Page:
Original Date: 08/08/1994
Revision Date: 01/18/2007
Best Practice : Replacing LOPS in Magnetic Particle Inspection
By replacing a Low Odor Base Paraffin Solvent (LOPS) with conditioned water as the particle carrier in magnetic particle testing, CSTA has been able to reduce hazardous waste generation, reduce its process costs, and increase worker safety. Magnetic particle testing is used in non- destructive testing on magnetizable materials to detect surface and slightly subsurface discontinuities. Magnetic particle testing consists of three processes including establishing a suitable magnetic flux in the test object, applying magnetic particles in a liquid suspension, and examining the test object under suitable lighting conditions.
CSTA previously used the LOPS petroleum suspension agent in the second step of magnetic particle testing. This agent caused several problems in the inspection process. For example, LOPS had to be collected after the inspection and disposed of as hazardous waste, and LOPS had a flash point of 140 degrees F presenting a constant danger of flash fires. Finally, the inspection personnel were continually exposed to vaporized LOPS which posed a health hazard at high concentrations.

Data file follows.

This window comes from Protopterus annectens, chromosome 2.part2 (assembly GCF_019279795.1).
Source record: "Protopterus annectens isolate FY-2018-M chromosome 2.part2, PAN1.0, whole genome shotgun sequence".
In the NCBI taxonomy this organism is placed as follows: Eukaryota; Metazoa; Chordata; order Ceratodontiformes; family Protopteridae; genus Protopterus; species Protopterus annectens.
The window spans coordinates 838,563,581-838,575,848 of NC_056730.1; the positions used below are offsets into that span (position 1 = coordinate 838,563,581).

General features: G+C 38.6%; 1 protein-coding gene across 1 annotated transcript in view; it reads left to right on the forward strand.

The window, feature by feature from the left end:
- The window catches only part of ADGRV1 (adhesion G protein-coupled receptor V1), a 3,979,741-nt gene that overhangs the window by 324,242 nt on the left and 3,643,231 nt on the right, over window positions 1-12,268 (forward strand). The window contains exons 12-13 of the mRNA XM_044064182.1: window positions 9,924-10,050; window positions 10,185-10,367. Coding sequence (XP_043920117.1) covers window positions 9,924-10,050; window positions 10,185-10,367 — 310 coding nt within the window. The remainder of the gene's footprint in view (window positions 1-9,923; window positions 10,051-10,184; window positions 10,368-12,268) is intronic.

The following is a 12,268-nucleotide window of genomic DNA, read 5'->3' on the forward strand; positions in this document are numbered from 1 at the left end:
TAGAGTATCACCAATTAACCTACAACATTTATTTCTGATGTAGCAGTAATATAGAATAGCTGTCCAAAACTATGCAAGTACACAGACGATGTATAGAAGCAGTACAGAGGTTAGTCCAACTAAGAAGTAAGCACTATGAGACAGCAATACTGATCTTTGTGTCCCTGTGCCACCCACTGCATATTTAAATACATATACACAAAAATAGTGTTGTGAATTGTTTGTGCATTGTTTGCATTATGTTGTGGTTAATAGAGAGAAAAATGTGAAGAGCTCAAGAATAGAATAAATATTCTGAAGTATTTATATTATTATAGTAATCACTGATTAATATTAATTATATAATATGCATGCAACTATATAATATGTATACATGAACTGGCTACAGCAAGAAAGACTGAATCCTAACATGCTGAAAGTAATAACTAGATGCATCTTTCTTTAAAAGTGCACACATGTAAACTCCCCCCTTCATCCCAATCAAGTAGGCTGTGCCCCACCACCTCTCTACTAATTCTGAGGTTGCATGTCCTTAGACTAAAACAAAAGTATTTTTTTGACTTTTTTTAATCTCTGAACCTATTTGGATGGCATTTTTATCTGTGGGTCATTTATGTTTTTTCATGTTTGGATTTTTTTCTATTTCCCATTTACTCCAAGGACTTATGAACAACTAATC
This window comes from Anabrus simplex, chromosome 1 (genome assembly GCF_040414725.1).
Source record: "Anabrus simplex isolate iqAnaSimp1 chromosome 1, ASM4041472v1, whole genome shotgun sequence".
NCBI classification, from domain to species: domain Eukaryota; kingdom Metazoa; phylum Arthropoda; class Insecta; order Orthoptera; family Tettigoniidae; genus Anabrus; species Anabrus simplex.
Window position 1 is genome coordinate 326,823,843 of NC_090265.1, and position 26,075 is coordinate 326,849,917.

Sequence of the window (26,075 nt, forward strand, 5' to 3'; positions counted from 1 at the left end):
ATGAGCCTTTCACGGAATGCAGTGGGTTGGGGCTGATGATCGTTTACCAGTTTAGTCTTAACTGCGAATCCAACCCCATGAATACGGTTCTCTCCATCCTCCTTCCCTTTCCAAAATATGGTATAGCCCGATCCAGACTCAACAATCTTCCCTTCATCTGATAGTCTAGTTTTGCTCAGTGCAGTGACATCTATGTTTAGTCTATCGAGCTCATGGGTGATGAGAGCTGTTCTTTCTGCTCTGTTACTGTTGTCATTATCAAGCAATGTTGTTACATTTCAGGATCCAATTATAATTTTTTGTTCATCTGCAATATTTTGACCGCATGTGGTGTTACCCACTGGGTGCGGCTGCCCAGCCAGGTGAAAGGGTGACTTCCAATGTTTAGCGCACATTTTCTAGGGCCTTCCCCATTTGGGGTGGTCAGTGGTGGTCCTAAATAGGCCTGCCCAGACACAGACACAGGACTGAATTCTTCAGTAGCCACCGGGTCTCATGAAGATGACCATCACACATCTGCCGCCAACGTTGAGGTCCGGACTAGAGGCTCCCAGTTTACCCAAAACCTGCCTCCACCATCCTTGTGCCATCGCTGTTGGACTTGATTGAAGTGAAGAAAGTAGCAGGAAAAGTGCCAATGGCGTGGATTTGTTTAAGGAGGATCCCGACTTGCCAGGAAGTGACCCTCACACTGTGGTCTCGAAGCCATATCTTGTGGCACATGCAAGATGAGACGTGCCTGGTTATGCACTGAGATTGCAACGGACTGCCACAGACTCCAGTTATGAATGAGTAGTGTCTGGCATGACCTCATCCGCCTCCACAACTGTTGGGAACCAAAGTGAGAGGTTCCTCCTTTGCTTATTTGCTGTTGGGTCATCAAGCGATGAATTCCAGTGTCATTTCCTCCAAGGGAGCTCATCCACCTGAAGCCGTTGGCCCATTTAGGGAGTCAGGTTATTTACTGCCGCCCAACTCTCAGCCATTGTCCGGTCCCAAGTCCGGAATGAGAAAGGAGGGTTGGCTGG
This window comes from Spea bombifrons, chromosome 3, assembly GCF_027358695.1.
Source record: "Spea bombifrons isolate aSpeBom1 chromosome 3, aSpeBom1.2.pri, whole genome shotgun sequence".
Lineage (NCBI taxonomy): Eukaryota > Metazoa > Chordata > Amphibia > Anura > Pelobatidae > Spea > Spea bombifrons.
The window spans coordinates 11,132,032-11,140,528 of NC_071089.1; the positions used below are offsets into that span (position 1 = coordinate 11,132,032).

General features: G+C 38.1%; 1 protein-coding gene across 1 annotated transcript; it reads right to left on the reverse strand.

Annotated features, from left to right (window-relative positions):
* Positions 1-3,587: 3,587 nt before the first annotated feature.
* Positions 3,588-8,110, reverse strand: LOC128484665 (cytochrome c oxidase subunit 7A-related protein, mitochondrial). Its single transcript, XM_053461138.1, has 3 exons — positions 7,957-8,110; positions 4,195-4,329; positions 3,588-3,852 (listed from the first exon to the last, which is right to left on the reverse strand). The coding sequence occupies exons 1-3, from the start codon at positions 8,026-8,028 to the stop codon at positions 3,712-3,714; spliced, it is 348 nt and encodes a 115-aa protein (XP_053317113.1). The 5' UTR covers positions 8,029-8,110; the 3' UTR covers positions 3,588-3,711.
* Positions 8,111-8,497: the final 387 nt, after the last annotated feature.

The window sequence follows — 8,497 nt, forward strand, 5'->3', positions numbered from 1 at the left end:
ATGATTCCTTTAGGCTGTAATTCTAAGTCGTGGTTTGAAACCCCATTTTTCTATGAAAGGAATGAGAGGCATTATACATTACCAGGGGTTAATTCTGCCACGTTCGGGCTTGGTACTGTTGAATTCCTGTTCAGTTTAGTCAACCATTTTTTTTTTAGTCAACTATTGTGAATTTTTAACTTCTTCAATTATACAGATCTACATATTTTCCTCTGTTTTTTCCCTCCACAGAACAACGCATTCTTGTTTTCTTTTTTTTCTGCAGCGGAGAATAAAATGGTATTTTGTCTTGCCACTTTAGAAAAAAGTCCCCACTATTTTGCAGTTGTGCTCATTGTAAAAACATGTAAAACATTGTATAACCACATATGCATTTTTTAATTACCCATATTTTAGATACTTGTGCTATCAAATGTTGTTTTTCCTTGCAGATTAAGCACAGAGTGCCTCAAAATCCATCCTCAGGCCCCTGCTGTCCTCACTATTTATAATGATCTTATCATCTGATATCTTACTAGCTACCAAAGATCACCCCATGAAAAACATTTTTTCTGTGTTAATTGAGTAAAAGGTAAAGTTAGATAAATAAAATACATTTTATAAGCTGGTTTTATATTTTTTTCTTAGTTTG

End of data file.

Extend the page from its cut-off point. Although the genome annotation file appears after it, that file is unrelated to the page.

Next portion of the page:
CSTA solved these problems by replacing LOPS with conditioned water as the suspension agent for the magnetic particle inspection process. Water eliminated the generation of hazardous waste, eliminated the chance of flash fires, and eliminated the breathing hazard associated with LOPS. Further, the cost of using this inspection process decreased because conditioned water costs of $1.28/gallon replaced the $2.72 for LOPS -- and there was no disposal cost for the water.
CSTA continued to improve the magnetic particle inspection process by switching from traditional contact probes to larger clamps with copper brush contacts. This change more than doubled the contact surface of the inspected item which reduced the amount of heat generated by the process, allowing higher energy levels to pass through the clamps. In turn, greater spacing could be used between contact points reducing the number of shots required and thus the cost to inspect an object.
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